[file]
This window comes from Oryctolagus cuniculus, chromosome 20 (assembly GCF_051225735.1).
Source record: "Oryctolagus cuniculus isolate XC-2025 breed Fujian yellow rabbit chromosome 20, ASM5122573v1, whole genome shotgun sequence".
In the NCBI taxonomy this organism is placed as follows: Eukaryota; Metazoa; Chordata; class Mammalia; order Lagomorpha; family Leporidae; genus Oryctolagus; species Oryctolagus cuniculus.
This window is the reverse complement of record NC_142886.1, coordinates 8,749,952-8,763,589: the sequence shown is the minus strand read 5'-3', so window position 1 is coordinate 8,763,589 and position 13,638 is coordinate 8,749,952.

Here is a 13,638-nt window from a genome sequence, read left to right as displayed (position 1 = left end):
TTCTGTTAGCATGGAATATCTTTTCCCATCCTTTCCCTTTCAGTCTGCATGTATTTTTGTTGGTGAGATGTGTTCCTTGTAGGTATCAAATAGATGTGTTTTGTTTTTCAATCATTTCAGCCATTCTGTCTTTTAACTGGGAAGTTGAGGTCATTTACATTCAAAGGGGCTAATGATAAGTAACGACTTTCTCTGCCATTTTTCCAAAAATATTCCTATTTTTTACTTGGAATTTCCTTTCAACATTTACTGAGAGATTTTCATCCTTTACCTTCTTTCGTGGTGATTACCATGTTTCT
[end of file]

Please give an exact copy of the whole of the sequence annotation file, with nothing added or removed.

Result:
This window comes from Oryctolagus cuniculus, chromosome 20 (assembly GCF_051225735.1).
Source record: "Oryctolagus cuniculus isolate XC-2025 breed Fujian yellow rabbit chromosome 20, ASM5122573v1, whole genome shotgun sequence".
In the NCBI taxonomy this organism is placed as follows: Eukaryota; Metazoa; Chordata; class Mammalia; order Lagomorpha; family Leporidae; genus Oryctolagus; species Oryctolagus cuniculus.
This window is the reverse complement of record NC_142886.1, coordinates 8,749,952-8,763,589: the sequence shown is the minus strand read 5'-3', so window position 1 is coordinate 8,763,589 and position 13,638 is coordinate 8,749,952.

Here is a 13,638-nt window from a genome sequence, read left to right as displayed (position 1 = left end):
TTCTGTTAGCATGGAATATCTTTTCCCATCCTTTCCCTTTCAGTCTGCATGTATTTTTGTTGGTGAGATGTGTTCCTTGTAGGTATCAAATAGATGTGTTTTGTTTTTCAATCATTTCAGCCATTCTGTCTTTTAACTGGGAAGTTGAGGTCATTTACATTCAAAGGGGCTAATGATAAGTAACGACTTTCTCTGCCATTTTTCCAAAAATATTCCTATTTTTTACTTGGAATTTCCTTTCAACATTTACTGAGAGATTTTCATCCTTTACCTTCTTTCGTGGTGATTACCATGTTTCT